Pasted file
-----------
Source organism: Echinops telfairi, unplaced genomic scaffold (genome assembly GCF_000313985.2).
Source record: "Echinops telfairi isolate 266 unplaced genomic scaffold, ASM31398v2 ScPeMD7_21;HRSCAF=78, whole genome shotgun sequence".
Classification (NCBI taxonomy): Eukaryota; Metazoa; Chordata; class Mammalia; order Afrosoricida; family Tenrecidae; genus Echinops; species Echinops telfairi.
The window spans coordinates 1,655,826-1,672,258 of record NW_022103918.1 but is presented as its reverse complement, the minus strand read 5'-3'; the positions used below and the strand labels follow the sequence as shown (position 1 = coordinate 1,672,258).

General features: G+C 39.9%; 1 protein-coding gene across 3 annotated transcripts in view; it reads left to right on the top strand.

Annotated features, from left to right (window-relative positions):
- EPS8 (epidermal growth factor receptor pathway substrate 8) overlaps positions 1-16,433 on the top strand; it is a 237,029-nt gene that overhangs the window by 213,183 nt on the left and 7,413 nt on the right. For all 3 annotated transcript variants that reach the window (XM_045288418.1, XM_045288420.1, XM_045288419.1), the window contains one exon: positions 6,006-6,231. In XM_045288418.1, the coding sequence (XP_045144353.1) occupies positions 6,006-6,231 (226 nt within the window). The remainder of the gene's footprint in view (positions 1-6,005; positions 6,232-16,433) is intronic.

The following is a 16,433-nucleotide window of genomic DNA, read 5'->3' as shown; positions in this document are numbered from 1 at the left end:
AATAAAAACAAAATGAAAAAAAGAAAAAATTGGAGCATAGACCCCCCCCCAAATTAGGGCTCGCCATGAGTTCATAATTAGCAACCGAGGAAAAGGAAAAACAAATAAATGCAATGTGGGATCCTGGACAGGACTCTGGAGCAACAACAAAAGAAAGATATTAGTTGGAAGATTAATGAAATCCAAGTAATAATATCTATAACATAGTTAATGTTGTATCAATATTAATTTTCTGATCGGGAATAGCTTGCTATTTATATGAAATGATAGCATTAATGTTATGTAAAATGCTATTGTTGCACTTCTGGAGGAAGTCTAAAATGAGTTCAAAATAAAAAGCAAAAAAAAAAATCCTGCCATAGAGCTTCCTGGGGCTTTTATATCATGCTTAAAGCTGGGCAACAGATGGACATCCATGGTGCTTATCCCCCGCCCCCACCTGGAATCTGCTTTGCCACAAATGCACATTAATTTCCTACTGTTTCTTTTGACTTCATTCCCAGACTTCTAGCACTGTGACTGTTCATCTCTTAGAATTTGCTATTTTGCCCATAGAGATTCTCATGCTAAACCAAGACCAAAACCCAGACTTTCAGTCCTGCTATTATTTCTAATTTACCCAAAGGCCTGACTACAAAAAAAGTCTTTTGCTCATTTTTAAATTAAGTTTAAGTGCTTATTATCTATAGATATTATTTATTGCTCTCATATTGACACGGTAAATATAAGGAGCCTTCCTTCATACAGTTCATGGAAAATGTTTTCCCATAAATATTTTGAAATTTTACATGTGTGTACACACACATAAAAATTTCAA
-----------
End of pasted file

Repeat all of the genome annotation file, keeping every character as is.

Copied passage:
Source organism: Echinops telfairi, unplaced genomic scaffold (genome assembly GCF_000313985.2).
Source record: "Echinops telfairi isolate 266 unplaced genomic scaffold, ASM31398v2 ScPeMD7_21;HRSCAF=78, whole genome shotgun sequence".
Classification (NCBI taxonomy): Eukaryota; Metazoa; Chordata; class Mammalia; order Afrosoricida; family Tenrecidae; genus Echinops; species Echinops telfairi.
The window spans coordinates 1,655,826-1,672,258 of record NW_022103918.1 but is presented as its reverse complement, the minus strand read 5'-3'; the positions used below and the strand labels follow the sequence as shown (position 1 = coordinate 1,672,258).

General features: G+C 39.9%; 1 protein-coding gene across 3 annotated transcripts in view; it reads left to right on the top strand.

Annotated features, from left to right (window-relative positions):
- EPS8 (epidermal growth factor receptor pathway substrate 8) overlaps positions 1-16,433 on the top strand; it is a 237,029-nt gene that overhangs the window by 213,183 nt on the left and 7,413 nt on the right. For all 3 annotated transcript variants that reach the window (XM_045288418.1, XM_045288420.1, XM_045288419.1), the window contains one exon: positions 6,006-6,231. In XM_045288418.1, the coding sequence (XP_045144353.1) occupies positions 6,006-6,231 (226 nt within the window). The remainder of the gene's footprint in view (positions 1-6,005; positions 6,232-16,433) is intronic.

The following is a 16,433-nucleotide window of genomic DNA, read 5'->3' as shown; positions in this document are numbered from 1 at the left end:
AATAAAAACAAAATGAAAAAAAGAAAAAATTGGAGCATAGACCCCCCCCCAAATTAGGGCTCGCCATGAGTTCATAATTAGCAACCGAGGAAAAGGAAAAACAAATAAATGCAATGTGGGATCCTGGACAGGACTCTGGAGCAACAACAAAAGAAAGATATTAGTTGGAAGATTAATGAAATCCAAGTAATAATATCTATAACATAGTTAATGTTGTATCAATATTAATTTTCTGATCGGGAATAGCTTGCTATTTATATGAAATGATAGCATTAATGTTATGTAAAATGCTATTGTTGCACTTCTGGAGGAAGTCTAAAATGAGTTCAAAATAAAAAGCAAAAAAAAAAATCCTGCCATAGAGCTTCCTGGGGCTTTTATATCATGCTTAAAGCTGGGCAACAGATGGACATCCATGGTGCTTATCCCCCGCCCCCACCTGGAATCTGCTTTGCCACAAATGCACATTAATTTCCTACTGTTTCTTTTGACTTCATTCCCAGACTTCTAGCACTGTGACTGTTCATCTCTTAGAATTTGCTATTTTGCCCATAGAGATTCTCATGCTAAACCAAGACCAAAACCCAGACTTTCAGTCCTGCTATTATTTCTAATTTACCCAAAGGCCTGACTACAAAAAAAGTCTTTTGCTCATTTTTAAATTAAGTTTAAGTGCTTATTATCTATAGATATTATTTATTGCTCTCATATTGACACGGTAAATATAAGGAGCCTTCCTTCATACAGTTCATGGAAAATGTTTTCCCATAAATATTTTGAAATTTTACATGTGTGTACACACACATAAAAATTTCAA